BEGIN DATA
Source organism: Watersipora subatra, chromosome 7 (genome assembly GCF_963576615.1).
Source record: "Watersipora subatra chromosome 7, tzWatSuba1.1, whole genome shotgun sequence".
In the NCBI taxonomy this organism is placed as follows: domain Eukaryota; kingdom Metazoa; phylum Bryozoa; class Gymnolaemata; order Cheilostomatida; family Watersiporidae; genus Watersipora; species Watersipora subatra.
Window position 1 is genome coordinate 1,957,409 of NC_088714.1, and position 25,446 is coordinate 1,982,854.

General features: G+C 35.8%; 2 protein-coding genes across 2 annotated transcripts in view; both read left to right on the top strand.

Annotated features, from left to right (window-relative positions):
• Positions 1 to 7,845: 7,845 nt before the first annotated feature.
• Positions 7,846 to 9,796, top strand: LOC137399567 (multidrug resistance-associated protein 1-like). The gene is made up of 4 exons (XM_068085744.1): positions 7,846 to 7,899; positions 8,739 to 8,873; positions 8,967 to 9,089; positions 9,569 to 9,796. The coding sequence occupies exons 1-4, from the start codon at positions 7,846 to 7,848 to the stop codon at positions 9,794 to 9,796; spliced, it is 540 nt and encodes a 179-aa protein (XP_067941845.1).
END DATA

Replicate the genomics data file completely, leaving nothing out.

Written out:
Source organism: Watersipora subatra, chromosome 7 (genome assembly GCF_963576615.1).
Source record: "Watersipora subatra chromosome 7, tzWatSuba1.1, whole genome shotgun sequence".
In the NCBI taxonomy this organism is placed as follows: domain Eukaryota; kingdom Metazoa; phylum Bryozoa; class Gymnolaemata; order Cheilostomatida; family Watersiporidae; genus Watersipora; species Watersipora subatra.
Window position 1 is genome coordinate 1,957,409 of NC_088714.1, and position 25,446 is coordinate 1,982,854.

General features: G+C 35.8%; 2 protein-coding genes across 2 annotated transcripts in view; both read left to right on the top strand.

Annotated features, from left to right (window-relative positions):
• Positions 1 to 7,845: 7,845 nt before the first annotated feature.
• Positions 7,846 to 9,796, top strand: LOC137399567 (multidrug resistance-associated protein 1-like). The gene is made up of 4 exons (XM_068085744.1): positions 7,846 to 7,899; positions 8,739 to 8,873; positions 8,967 to 9,089; positions 9,569 to 9,796. The coding sequence occupies exons 1-4, from the start codon at positions 7,846 to 7,848 to the stop codon at positions 9,794 to 9,796; spliced, it is 540 nt and encodes a 179-aa protein (XP_067941845.1).